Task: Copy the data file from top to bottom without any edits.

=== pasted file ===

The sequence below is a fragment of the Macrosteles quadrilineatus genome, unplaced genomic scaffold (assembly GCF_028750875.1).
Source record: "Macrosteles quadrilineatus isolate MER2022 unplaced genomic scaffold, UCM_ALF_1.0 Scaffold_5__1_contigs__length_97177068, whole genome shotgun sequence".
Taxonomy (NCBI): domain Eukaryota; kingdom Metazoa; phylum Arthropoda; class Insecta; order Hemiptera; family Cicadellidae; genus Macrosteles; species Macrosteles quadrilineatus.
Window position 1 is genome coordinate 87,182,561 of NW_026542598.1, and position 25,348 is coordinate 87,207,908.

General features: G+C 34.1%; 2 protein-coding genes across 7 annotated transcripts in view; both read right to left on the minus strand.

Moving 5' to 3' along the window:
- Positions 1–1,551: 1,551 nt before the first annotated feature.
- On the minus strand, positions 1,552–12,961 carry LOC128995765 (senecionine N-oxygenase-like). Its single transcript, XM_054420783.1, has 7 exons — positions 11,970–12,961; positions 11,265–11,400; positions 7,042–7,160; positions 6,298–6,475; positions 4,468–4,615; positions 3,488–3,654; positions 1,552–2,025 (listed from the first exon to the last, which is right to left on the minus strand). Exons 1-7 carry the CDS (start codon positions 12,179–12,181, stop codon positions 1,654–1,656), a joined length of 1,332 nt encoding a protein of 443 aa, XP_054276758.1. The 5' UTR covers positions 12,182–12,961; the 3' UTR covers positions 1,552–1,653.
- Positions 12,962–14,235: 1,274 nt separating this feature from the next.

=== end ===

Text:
The sequence below is a fragment of the Macrosteles quadrilineatus genome, unplaced genomic scaffold (assembly GCF_028750875.1).
Source record: "Macrosteles quadrilineatus isolate MER2022 unplaced genomic scaffold, UCM_ALF_1.0 Scaffold_5__1_contigs__length_97177068, whole genome shotgun sequence".
Taxonomy (NCBI): domain Eukaryota; kingdom Metazoa; phylum Arthropoda; class Insecta; order Hemiptera; family Cicadellidae; genus Macrosteles; species Macrosteles quadrilineatus.
Window position 1 is genome coordinate 87,182,561 of NW_026542598.1, and position 25,348 is coordinate 87,207,908.

General features: G+C 34.1%; 2 protein-coding genes across 7 annotated transcripts in view; both read right to left on the minus strand.

Moving 5' to 3' along the window:
- Positions 1–1,551: 1,551 nt before the first annotated feature.
- On the minus strand, positions 1,552–12,961 carry LOC128995765 (senecionine N-oxygenase-like). Its single transcript, XM_054420783.1, has 7 exons — positions 11,970–12,961; positions 11,265–11,400; positions 7,042–7,160; positions 6,298–6,475; positions 4,468–4,615; positions 3,488–3,654; positions 1,552–2,025 (listed from the first exon to the last, which is right to left on the minus strand). Exons 1-7 carry the CDS (start codon positions 12,179–12,181, stop codon positions 1,654–1,656), a joined length of 1,332 nt encoding a protein of 443 aa, XP_054276758.1. The 5' UTR covers positions 12,182–12,961; the 3' UTR covers positions 1,552–1,653.
- Positions 12,962–14,235: 1,274 nt separating this feature from the next.